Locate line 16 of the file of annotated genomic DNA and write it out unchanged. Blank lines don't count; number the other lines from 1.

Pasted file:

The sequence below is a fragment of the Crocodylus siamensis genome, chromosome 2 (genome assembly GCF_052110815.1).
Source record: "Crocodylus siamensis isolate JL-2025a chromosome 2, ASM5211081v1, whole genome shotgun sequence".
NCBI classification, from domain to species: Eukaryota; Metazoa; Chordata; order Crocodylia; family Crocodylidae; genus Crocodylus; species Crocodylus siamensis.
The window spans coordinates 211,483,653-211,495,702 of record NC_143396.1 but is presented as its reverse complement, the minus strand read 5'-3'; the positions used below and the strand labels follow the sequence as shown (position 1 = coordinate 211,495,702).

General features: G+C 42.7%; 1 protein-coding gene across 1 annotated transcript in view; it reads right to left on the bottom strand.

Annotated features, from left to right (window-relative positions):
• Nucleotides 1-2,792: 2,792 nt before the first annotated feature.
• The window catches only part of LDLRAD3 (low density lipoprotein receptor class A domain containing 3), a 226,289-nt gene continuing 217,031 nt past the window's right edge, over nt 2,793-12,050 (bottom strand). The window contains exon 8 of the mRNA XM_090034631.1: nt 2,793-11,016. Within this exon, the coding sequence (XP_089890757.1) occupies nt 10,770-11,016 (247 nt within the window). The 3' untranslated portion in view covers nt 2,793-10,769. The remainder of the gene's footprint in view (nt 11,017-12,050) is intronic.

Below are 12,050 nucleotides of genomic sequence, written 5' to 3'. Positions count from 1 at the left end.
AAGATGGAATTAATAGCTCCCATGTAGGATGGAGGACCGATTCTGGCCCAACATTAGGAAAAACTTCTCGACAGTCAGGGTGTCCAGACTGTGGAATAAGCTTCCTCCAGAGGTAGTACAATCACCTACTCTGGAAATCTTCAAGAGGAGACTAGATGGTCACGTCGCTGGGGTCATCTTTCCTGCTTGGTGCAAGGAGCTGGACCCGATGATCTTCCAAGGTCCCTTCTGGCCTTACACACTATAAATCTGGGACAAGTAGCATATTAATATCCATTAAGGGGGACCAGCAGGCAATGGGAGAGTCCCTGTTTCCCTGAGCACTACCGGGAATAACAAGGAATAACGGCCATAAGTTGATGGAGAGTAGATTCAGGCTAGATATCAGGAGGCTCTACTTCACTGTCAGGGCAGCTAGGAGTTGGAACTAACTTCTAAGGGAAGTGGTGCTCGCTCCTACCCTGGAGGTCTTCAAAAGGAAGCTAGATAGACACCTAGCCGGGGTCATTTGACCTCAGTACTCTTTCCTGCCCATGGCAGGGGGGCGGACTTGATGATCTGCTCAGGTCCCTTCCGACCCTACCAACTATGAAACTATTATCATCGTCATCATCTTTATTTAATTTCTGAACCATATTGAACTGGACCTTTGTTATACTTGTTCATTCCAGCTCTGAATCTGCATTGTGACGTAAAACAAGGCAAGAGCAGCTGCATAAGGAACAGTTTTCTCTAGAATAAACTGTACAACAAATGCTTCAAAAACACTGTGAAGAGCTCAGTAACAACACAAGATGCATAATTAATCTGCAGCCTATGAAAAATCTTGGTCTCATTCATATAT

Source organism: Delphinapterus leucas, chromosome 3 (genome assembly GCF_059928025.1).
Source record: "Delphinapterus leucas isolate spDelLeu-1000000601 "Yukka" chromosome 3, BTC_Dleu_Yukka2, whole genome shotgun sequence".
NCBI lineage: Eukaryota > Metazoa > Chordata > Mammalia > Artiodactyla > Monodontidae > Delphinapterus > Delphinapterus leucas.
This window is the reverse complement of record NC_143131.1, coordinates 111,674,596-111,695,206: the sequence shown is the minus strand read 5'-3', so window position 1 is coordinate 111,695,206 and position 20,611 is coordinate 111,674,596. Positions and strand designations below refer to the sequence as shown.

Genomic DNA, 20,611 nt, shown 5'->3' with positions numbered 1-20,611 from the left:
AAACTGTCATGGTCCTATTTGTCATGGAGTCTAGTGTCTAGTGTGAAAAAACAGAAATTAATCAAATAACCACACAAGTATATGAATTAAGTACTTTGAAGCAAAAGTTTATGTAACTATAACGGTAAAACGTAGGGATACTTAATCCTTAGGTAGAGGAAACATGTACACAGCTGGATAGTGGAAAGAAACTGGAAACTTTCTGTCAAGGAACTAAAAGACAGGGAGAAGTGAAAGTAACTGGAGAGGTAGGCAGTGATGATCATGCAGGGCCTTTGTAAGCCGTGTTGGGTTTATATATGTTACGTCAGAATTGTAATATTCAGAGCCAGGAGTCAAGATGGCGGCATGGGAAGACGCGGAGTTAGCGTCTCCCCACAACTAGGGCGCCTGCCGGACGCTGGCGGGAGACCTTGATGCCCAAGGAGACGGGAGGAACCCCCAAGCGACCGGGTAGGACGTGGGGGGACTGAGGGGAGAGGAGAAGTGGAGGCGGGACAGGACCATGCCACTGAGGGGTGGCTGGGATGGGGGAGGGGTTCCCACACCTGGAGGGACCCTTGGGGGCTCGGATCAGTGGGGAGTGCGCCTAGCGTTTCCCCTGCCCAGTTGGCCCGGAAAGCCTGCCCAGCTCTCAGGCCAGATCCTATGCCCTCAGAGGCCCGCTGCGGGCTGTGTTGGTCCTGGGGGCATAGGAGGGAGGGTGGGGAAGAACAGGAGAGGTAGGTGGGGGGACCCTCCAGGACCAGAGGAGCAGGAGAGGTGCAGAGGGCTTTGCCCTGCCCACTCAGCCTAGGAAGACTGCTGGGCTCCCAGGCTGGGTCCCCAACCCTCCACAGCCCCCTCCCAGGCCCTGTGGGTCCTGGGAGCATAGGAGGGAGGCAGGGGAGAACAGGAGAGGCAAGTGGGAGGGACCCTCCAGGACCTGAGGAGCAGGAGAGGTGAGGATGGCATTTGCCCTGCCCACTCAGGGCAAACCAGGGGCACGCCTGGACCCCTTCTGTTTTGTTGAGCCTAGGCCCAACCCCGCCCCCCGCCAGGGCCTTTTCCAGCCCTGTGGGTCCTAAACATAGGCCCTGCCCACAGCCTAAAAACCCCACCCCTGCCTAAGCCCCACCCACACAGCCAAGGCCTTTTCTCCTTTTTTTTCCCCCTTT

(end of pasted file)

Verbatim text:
AAACTGTCATGGTCCTATTTGTCATGGAGTCTAGTGTCTAGTGTGAAAAAACAGAAATTAATCAAATAACCACACAAGTATATGAATTAAGTACTTTGAAGCAAAAGTTTATGTAACTATAACGGTAAAACGTAGGGATACTTAATCCTTAGGTAGAGGAAACATGTACACAGCTGGATAGTGGAAAGAAACTGGAAACTTTCTGTCAAGGAACTAAAAGACAGGGAGAAGTGAAAGTAACTGGAGAGGTAGGCAGTGATGATCATGCAGGGCCTTTGTAAGCCGTGTTGGGTTTATATATGTTACGTCAGAATTGTAATATTCAGAGCCAGGAGTCAAGATGGCGGCATGGGAAGACGCGGAGTTAGCGTCTCCCCACAACTAGGGCGCCTGCCGGACGCTGGCGGGAGACCTTGATGCCCAAGGAGACGGGAGGAACCCCCAAGCGACCGGGTAGGACGTGGGGGGACTGAGGGGAGAGGAGAAGTGGAGGCGGGACAGGACCATGCCACTGAGGGGTGGCTGGGATGGGGGAGGGGTTCCCACACCTGGAGGGACCCTTGGGGGCTCGGATCAGTGGGGAGTGCGCCTAGCGTTTCCCCTGCCCAGTTGGCCCGGAAAGCCTGCCCAGCTCTCAGGCCAGATCCTATGCCCTCAGAGGCCCGCTGCGGGCTGTGTTGGTCCTGGGGGCATAGGAGGGAGGGTGGGGAAGAACAGGAGAGGTAGGTGGGGGGACCCTCCAGGACCAGAGGAGCAGGAGAGGTGCAGAGGGCTTTGCCCTGCCCACTCAGCCTAGGAAGACTGCTGGGCTCCCAGGCTGGGTCCCCAACCCTCCACAGCCCCCTCCCAGGCCCTGTGGGTCCTGGGAGCATAGGAGGGAGGCAGGGGAGAACAGGAGAGGCAAGTGGGAGGGACCCTCCAGGACCTGAGGAGCAGGAGAGGTGAGGATGGCATTTGCCCTGCCCACTCAGGGCAAACCAGGGGCACGCCTGGACCCCTTCTGTTTTGTTGAGCCTAGGCCCAACCCCGCCCCCCGCCAGGGCCTTTTCCAGCCCTGTGGGTCCTAAACATAGGCCCTGCCCACAGCCTAAAAACCCCACCCCTGCCTAAGCCCCACCCACACAGCCAAGGCCTTTTCTCCTTTTTTTTCCCCCTTT